‘It’s very surreal. Kind of like a ghost town’: Seniors living off campus during a pandemic

Students pictured on the Knoll. Photo by Joshua Doering. 


On March 17, coronavirus concerns forced Butler to close all on-campus housing for the rest of the semester. As students shuffled back from spring break to quickly collect their essentials, a portion of seniors chose to remain in their homes close to the now empty campus. 

Many seniors take advantage of leasing houses that are not owned by the university and therefore are considered off-campus. Yet these homes are still considered part of the Butler community, as most only have a few blocks separating them from the school. Despite the houses being privately owned and rented, Butler still urged all students to return home. 

On March 23, Frank Ross, vice president of student affairs, released an email asking students living in senior housing to “strongly consider returning home, unless for truly extenuating circumstances.”

However, lease agreements, internships and the logistic struggles of moving home are just a few of the factors in some students’ decisions to stay put. 

Ellen Ward, a senior human communication and organizational leadership major, briefly considered Butler’s suggestion. After speaking with her parents about staying at Butler, the decision was ultimately left to her. 

“I was thinking if [my housemates] were all going to leave and go home, then I would probably leave too,” Ward said. “But some are staying and also I’m pretty far from home, so it would definitely be more of an investment to try to get everything together and drive home.”

Senior accounting major Erin Butler had to stay on campus because of an internship, but her family was not concerned about her staying in her senior house. Butler’s housemate also stayed. 

“I wouldn’t have wanted to go home anyway,” Butler said. “I figured it would be fun to be with her for a while longer before we graduated.” 

Catherine Bain, a senior psychology and criminology major, was encouraged by her parents to come home, but there were several things tying her to campus. 

“One, I am paying to live in a senior house and I knew I wouldn’t get out of paying for that even if I didn’t live here, so I didn’t want to pay for a place where I wasn’t going to live,” Bain said. “Two, as it is my last semester here, I thought I would at least enjoy being on campus to try and suck up the most Butler possible. Three, I knew that if I went home I would be far less productive than if I stayed here since my body is kind of conditioned to think it’s ‘break time’ when I go home.”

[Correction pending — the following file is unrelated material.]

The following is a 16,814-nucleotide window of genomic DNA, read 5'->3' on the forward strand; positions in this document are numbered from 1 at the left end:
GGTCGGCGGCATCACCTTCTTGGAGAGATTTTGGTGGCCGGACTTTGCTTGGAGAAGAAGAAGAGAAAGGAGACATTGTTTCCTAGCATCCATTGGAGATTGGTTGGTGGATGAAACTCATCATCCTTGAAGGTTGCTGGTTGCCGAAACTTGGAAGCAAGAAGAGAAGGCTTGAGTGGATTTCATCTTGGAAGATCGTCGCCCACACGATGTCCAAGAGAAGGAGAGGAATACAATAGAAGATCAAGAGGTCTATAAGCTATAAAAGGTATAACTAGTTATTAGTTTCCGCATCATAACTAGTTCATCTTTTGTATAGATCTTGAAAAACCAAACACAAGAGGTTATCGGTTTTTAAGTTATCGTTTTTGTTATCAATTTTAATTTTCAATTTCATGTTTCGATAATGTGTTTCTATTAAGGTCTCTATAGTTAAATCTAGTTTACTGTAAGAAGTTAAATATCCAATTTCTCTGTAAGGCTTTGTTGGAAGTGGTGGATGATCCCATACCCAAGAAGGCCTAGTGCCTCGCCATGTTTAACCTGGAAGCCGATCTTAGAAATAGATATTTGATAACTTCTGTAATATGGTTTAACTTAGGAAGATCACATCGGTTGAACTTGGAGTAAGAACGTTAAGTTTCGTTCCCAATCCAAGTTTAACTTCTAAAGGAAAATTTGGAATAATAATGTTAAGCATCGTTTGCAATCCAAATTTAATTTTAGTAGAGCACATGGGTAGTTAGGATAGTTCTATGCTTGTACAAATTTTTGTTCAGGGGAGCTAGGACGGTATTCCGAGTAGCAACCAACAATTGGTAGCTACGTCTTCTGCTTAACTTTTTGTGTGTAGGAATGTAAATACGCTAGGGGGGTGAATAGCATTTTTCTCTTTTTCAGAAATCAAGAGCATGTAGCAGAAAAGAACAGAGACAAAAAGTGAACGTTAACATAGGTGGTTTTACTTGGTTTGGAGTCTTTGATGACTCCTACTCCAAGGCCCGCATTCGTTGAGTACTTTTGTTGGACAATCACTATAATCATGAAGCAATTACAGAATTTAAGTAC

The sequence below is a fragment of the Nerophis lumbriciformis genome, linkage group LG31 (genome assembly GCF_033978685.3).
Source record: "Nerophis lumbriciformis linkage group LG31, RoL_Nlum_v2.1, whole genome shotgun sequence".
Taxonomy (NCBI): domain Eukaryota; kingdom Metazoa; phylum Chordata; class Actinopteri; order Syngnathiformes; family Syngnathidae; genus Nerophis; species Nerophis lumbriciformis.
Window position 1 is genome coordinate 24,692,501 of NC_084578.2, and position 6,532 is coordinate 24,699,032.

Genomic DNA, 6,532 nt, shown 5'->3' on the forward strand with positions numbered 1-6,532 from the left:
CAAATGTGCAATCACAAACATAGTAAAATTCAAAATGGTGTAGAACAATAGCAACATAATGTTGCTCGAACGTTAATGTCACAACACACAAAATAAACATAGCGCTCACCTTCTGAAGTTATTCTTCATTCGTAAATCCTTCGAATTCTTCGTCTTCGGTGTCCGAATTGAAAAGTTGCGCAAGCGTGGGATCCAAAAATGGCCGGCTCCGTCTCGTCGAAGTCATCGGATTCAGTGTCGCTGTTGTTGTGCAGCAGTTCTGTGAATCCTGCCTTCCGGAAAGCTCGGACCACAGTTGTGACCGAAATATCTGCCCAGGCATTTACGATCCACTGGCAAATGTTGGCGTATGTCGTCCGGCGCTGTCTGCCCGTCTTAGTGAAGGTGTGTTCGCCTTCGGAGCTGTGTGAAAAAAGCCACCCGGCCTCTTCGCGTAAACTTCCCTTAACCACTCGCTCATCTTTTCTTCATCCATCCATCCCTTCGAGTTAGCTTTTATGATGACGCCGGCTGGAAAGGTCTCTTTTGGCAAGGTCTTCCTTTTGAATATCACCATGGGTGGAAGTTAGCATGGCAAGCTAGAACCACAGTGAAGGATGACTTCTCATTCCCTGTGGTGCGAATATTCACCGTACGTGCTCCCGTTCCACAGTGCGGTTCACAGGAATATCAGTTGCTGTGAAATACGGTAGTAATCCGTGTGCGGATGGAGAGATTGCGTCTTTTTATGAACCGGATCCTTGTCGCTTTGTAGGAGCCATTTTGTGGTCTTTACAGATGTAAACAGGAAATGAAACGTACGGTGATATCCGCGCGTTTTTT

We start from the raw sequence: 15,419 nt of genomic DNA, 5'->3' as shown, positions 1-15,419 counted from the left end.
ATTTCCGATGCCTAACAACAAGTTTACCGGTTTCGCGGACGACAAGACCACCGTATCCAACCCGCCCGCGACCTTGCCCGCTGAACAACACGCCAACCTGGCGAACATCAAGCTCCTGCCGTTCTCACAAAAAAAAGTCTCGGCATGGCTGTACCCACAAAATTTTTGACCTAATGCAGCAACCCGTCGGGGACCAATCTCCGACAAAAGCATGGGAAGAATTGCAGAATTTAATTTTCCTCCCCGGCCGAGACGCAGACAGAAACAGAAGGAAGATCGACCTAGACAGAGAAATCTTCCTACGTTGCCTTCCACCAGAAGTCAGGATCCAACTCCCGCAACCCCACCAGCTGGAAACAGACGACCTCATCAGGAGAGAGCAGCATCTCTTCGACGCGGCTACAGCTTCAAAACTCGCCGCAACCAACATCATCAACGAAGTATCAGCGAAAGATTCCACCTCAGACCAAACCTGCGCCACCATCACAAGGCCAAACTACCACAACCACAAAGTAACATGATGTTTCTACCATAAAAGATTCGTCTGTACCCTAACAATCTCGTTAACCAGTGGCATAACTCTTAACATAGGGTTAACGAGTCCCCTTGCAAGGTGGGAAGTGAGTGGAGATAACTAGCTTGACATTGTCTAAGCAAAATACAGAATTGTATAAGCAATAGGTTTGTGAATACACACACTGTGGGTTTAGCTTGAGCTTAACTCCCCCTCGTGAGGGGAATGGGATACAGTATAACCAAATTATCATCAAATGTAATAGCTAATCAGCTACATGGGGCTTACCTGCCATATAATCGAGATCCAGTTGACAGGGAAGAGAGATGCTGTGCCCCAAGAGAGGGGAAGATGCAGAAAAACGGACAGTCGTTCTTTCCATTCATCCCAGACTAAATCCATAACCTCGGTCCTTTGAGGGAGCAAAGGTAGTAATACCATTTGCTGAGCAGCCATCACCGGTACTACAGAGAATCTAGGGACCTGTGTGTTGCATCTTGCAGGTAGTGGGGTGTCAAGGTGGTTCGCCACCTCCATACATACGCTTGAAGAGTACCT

Like many students with senior housing, Bain has yet to hear from her landlord since coronavirus restrictions were put in place. Similarly, seniors have not received much more information regarding Ross’ email. 

“We haven’t really heard anything else from [Butler] as students who live off campus,” Ward said. “I don’t think that’s necessarily their first priority. I’m sure they’re dealing with it right now, but that was definitely unusual that they were like ‘you should head home,’ but they haven’t really reached out with any resources or guidance beyond that for students who live off campus.”

At a time when Butler is typically coming out of a long winter hibernation, Ward, Butler and Bain described the empty campus as unusual and sometimes spooky. 

“It is super super super weird,” Bain said. “More than anything else, I still often run on campus and it’s weird to run and see no one else around. It’s very surreal. Kind of like a ghost town.”

The lack of faculty, staff and students, along with the bare buildings, results in an often monotonous environment. Though Indiana Governor Eric Holcomb’s stay-at-home order severely limits any non-essential activities regardless. 

“It is fun but also so boring,” Butler said. “There isn’t any purpose to leave the house because everything is closed. Taking walks is about the only thing on campus I do anymore.” 

For those seniors that do remain, the enticing combination of online schooling and warmer weather can occasionally strain social distancing efforts. This is especially problematic for The Knoll, a stretch of grass down Berkley Road where many senior houses — and senior parties — are.  

“On Saint Patrick’s Day there were definitely some people out on the Knoll, I think that was at the time that most people got back,” Ward said. “I think people for the most part are practicing social distancing, but it’s hard to tell because you can’t really see where everyone is.” 

According to the CDC, one of the best tools to avoid exposure to coronavirus is stay at least six feet away from others, not gather in groups and avoid mass gatherings or crowded spaces. Popular spaces like The Knoll can easily test ancy, stir crazy students to follow social distancing guidelines. 

“I see several people on social media that are on the Knoll,” Butler said. “I’m surprised so many stayed on campus. I have a small group of friends I hang out with, but not outside of that as to adhere to social distancing rules and suggestions.”


Some Butler students chose to stay at their senior houses on the Knoll instead of going home. Photo by Joshua Doering. 


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